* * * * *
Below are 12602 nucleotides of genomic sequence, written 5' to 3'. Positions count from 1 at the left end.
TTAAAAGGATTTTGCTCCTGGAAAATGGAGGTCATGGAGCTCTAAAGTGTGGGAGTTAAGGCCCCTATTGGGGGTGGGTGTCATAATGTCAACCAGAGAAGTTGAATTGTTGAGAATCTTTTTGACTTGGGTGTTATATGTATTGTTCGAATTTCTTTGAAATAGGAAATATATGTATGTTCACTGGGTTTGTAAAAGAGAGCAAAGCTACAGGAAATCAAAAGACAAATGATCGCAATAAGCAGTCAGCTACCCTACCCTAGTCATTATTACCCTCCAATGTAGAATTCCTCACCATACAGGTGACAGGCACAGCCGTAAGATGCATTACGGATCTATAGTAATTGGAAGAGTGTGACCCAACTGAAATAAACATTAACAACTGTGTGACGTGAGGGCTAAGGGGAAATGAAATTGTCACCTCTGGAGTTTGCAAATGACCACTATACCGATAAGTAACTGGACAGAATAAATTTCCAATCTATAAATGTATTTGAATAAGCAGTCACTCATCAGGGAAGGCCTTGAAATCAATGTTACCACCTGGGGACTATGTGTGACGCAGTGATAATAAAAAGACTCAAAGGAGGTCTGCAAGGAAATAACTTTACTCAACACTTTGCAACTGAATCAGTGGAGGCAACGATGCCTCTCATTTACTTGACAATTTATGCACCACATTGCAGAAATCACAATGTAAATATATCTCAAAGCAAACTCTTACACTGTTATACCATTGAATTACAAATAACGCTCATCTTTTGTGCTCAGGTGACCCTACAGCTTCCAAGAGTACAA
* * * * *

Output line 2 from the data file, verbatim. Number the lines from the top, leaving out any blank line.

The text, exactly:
TTAAAAGGATTTTGCTCCTGGAAAATGGAGGTCATGGAGCTCTAAAGTGTGGGAGTTAAGGCCCCTATTGGGGGTGGGTGTCATAATGTCAACCAGAGAAGTTGAATTGTTGAGAATCTTTTTGACTTGGGTGTTATATGTATTGTTCGAATTTCTTTGAAATAGGAAATATATGTATGTTCACTGGGTTTGTAAAAGAGAGCAAAGCTACAGGAAATCAAAAGACAAATGATCGCAATAAGCAGTCAGCTACCCTACCCTAGTCATTATTACCCTCCAATGTAGAATTCCTCACCATACAGGTGACAGGCACAGCCGTAAGATGCATTACGGATCTATAGTAATTGGAAGAGTGTGACCCAACTGAAATAAACATTAACAACTGTGTGACGTGAGGGCTAAGGGGAAATGAAATTGTCACCTCTGGAGTTTGCAAATGACCACTATACCGATAAGTAACTGGACAGAATAAATTTCCAATCTATAAATGTATTTGAATAAGCAGTCACTCATCAGGGAAGGCCTTGAAATCAATGTTACCACCTGGGGACTATGTGTGACGCAGTGATAATAAAAAGACTCAAAGGAGGTCTGCAAGGAAATAACTTTACTCAACACTTTGCAACTGAATCAGTGGAGGCAACGATGCCTCTCATTTACTTGACAATTTATGCACCACATTGCAGAAATCACAATGTAAATATATCTCAAAGCAAACTCTTACACTGTTATACCATTGAATTACAAATAACGCTCATCTTTTGTGCTCAGGTGACCCTACAGCTTCCAAGAGTACAA